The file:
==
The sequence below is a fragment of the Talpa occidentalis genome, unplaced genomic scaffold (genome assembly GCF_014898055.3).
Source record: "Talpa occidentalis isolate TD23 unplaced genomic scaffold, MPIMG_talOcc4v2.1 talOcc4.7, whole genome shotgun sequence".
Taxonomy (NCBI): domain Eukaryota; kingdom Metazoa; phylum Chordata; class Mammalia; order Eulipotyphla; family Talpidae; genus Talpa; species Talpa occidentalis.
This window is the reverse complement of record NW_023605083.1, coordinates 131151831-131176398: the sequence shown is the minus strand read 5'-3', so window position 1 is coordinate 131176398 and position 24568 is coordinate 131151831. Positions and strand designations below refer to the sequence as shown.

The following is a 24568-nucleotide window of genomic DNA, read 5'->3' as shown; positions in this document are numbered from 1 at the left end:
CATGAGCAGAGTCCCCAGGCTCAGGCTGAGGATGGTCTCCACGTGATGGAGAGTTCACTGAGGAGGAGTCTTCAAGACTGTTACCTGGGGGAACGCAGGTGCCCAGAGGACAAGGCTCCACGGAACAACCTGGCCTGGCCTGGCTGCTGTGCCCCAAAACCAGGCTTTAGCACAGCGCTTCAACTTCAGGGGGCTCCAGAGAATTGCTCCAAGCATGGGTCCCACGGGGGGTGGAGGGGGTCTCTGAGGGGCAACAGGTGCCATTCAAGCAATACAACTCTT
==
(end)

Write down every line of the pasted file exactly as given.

The sequence below is a fragment of the Talpa occidentalis genome, unplaced genomic scaffold (genome assembly GCF_014898055.3).
Source record: "Talpa occidentalis isolate TD23 unplaced genomic scaffold, MPIMG_talOcc4v2.1 talOcc4.7, whole genome shotgun sequence".
Taxonomy (NCBI): domain Eukaryota; kingdom Metazoa; phylum Chordata; class Mammalia; order Eulipotyphla; family Talpidae; genus Talpa; species Talpa occidentalis.
This window is the reverse complement of record NW_023605083.1, coordinates 131151831-131176398: the sequence shown is the minus strand read 5'-3', so window position 1 is coordinate 131176398 and position 24568 is coordinate 131151831. Positions and strand designations below refer to the sequence as shown.

The following is a 24568-nucleotide window of genomic DNA, read 5'->3' as shown; positions in this document are numbered from 1 at the left end:
CATGAGCAGAGTCCCCAGGCTCAGGCTGAGGATGGTCTCCACGTGATGGAGAGTTCACTGAGGAGGAGTCTTCAAGACTGTTACCTGGGGGAACGCAGGTGCCCAGAGGACAAGGCTCCACGGAACAACCTGGCCTGGCCTGGCTGCTGTGCCCCAAAACCAGGCTTTAGCACAGCGCTTCAACTTCAGGGGGCTCCAGAGAATTGCTCCAAGCATGGGTCCCACGGGGGGTGGAGGGGGTCTCTGAGGGGCAACAGGTGCCATTCAAGCAATACAACTCTT